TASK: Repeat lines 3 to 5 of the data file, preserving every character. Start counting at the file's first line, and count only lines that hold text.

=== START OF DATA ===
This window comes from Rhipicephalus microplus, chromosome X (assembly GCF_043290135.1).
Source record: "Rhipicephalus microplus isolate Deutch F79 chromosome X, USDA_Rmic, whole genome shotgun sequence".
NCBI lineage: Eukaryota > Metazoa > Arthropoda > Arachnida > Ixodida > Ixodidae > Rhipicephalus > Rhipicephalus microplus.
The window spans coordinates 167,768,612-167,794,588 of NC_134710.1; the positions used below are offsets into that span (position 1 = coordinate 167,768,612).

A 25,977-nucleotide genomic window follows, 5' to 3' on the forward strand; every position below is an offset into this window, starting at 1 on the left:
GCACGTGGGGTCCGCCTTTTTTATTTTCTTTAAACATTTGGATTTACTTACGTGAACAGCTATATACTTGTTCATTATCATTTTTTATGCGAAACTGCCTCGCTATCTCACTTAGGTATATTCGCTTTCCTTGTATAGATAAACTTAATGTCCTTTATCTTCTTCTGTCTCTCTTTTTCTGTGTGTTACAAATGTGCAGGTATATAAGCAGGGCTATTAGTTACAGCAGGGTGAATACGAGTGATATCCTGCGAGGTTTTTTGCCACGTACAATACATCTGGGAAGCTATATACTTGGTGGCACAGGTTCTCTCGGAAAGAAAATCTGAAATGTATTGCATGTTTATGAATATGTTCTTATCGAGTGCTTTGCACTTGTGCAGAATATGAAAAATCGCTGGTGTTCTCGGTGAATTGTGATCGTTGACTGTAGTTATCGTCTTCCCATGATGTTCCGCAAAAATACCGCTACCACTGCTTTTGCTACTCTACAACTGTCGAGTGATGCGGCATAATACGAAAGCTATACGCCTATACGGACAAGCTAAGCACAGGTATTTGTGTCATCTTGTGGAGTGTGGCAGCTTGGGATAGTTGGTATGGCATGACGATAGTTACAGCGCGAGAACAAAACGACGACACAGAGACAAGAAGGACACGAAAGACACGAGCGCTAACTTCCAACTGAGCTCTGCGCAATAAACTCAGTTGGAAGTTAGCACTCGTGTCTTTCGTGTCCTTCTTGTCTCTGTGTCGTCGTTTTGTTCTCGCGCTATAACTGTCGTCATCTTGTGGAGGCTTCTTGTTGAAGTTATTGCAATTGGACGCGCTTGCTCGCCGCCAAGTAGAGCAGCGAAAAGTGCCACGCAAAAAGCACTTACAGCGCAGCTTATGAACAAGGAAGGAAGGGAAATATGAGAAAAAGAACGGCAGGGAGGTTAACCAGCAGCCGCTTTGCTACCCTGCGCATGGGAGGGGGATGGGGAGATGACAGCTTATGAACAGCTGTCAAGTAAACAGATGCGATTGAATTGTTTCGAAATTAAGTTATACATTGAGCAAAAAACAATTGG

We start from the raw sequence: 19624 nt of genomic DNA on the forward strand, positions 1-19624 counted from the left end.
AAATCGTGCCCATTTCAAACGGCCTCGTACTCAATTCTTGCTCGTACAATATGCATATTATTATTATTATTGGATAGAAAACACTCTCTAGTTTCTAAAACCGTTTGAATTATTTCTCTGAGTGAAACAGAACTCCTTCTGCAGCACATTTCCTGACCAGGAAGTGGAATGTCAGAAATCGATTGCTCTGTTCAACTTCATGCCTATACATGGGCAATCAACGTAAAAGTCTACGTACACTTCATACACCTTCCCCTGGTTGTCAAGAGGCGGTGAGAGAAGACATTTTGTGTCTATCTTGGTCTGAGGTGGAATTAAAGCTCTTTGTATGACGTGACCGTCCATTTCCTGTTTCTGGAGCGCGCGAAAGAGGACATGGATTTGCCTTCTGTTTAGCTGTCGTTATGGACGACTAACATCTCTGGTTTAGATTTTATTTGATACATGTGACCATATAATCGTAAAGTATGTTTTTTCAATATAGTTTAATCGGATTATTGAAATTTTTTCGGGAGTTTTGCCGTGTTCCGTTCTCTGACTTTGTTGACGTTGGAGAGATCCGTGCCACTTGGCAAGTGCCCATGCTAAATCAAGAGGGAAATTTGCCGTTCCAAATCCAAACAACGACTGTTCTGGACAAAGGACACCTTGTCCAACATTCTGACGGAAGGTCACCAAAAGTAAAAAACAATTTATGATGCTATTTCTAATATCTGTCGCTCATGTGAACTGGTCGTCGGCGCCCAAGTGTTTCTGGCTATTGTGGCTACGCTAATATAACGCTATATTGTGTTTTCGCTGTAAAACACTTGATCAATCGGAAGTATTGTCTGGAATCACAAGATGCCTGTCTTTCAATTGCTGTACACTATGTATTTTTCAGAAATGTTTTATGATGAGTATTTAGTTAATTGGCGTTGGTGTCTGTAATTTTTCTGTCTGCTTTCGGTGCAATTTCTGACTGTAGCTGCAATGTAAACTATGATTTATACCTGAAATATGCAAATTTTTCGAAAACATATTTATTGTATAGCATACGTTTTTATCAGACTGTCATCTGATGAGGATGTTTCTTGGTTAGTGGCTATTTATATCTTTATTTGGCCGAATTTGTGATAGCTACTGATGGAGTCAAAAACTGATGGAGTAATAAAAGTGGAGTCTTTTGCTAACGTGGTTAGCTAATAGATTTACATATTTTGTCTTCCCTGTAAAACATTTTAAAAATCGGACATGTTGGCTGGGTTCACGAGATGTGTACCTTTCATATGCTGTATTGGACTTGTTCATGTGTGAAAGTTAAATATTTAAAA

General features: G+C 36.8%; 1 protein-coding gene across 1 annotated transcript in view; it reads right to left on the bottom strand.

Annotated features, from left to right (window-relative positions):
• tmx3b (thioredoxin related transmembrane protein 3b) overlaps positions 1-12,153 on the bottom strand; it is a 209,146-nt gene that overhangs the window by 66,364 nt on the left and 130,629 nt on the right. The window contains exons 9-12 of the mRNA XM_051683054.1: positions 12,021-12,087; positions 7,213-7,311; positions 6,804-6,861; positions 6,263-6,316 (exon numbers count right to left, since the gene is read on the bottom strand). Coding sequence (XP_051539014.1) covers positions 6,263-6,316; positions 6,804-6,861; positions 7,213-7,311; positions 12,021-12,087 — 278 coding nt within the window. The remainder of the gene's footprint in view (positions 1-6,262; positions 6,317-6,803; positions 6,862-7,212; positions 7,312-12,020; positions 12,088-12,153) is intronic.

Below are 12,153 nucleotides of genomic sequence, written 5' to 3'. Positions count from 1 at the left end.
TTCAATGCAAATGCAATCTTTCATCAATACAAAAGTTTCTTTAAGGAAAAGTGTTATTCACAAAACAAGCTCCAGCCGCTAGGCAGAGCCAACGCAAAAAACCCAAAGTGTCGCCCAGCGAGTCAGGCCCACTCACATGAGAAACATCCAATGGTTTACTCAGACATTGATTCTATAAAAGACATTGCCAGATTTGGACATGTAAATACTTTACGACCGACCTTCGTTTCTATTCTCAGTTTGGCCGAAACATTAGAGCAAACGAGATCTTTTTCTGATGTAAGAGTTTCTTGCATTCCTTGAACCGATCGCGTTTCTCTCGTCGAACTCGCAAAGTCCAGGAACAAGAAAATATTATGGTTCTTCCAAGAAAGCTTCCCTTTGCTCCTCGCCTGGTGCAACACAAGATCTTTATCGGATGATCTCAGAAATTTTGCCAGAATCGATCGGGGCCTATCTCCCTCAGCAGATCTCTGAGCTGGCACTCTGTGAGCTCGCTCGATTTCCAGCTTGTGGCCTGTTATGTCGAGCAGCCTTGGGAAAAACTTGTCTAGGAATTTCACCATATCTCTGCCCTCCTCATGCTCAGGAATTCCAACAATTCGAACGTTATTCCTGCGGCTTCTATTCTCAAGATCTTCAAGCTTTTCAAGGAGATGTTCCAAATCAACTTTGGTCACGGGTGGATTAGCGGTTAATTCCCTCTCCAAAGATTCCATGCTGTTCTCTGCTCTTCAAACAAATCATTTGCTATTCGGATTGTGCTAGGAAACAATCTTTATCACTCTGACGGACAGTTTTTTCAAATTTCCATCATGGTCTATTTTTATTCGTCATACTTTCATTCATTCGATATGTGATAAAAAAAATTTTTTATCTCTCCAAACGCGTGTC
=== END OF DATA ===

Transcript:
NCBI lineage: Eukaryota > Metazoa > Arthropoda > Arachnida > Ixodida > Ixodidae > Rhipicephalus > Rhipicephalus microplus.
The window spans coordinates 167,768,612-167,794,588 of NC_134710.1; the positions used below are offsets into that span (position 1 = coordinate 167,768,612).

A 25,977-nucleotide genomic window follows, 5' to 3' on the forward strand; every position below is an offset into this window, starting at 1 on the left: